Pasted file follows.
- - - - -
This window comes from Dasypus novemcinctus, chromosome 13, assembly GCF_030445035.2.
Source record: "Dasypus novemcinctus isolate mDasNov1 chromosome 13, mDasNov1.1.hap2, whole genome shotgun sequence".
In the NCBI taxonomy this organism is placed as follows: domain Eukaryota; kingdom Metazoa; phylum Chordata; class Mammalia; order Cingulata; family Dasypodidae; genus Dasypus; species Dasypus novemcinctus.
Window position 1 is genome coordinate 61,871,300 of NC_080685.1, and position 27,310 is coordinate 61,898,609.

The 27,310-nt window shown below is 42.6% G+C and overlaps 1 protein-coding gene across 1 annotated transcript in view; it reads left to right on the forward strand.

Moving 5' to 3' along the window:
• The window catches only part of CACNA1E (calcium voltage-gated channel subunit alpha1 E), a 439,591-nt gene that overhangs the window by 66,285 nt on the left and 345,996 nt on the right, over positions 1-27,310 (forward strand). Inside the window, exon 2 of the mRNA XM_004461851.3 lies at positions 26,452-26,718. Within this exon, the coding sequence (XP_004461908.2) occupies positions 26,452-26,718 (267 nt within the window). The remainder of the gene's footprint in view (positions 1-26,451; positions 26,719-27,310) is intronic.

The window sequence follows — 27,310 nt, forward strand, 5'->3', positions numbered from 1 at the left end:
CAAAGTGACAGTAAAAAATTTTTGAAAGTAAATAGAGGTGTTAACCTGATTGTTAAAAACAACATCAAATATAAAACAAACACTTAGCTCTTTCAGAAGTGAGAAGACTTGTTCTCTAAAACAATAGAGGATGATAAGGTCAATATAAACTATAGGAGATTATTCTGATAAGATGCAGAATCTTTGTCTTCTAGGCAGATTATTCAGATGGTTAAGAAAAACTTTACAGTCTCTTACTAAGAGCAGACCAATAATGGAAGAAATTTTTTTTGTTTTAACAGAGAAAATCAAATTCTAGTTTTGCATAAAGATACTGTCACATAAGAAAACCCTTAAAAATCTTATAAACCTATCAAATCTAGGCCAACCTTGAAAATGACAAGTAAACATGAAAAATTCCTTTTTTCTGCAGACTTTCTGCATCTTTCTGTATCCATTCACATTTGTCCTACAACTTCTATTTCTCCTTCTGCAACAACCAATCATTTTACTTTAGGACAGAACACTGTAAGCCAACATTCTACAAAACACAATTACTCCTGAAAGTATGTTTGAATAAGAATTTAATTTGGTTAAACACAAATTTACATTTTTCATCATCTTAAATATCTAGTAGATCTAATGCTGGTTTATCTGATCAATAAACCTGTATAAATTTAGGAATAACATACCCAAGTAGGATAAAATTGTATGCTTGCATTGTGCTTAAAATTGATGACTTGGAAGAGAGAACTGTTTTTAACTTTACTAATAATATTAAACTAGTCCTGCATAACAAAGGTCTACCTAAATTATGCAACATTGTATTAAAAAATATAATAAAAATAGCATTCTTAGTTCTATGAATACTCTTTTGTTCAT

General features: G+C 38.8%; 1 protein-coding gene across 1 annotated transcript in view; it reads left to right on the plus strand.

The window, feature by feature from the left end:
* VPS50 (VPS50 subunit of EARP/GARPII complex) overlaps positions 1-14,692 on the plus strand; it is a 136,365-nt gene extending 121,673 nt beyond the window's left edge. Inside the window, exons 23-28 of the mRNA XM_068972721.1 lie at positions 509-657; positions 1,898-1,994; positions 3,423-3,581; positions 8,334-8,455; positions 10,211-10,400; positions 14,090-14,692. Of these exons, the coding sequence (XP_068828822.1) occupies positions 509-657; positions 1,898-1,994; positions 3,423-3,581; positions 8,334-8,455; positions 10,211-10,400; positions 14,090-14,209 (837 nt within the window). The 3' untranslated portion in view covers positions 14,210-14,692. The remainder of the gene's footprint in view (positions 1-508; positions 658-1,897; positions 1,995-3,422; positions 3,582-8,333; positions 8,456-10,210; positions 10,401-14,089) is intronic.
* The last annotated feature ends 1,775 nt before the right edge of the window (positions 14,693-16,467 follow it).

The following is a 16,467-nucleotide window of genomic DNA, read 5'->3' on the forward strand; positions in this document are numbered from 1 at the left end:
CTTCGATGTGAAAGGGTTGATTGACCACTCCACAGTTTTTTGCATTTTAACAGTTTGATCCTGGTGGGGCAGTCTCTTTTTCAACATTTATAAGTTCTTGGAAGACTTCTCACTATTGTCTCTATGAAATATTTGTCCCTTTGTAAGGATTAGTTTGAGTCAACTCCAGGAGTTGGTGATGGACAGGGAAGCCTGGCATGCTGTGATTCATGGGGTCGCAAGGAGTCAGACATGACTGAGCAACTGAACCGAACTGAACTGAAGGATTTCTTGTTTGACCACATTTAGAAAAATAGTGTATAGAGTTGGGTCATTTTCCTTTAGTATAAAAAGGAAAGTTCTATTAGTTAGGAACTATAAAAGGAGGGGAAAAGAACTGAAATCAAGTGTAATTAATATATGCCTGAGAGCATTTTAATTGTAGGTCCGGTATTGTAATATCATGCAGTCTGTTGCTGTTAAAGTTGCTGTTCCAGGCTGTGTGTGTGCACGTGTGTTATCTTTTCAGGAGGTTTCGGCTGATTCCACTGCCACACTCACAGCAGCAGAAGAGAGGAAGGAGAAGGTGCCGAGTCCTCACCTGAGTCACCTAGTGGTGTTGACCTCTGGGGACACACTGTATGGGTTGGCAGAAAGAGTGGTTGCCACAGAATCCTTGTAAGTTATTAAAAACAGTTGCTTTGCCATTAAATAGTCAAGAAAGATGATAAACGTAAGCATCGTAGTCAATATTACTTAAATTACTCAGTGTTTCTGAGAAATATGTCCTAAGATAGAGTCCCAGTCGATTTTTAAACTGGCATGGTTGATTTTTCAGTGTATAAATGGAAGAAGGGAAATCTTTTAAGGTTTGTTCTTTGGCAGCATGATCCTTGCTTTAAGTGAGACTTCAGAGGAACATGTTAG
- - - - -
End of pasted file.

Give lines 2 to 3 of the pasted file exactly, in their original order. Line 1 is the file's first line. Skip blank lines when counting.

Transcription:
Source record: "Dasypus novemcinctus isolate mDasNov1 chromosome 13, mDasNov1.1.hap2, whole genome shotgun sequence".
In the NCBI taxonomy this organism is placed as follows: domain Eukaryota; kingdom Metazoa; phylum Chordata; class Mammalia; order Cingulata; family Dasypodidae; genus Dasypus; species Dasypus novemcinctus.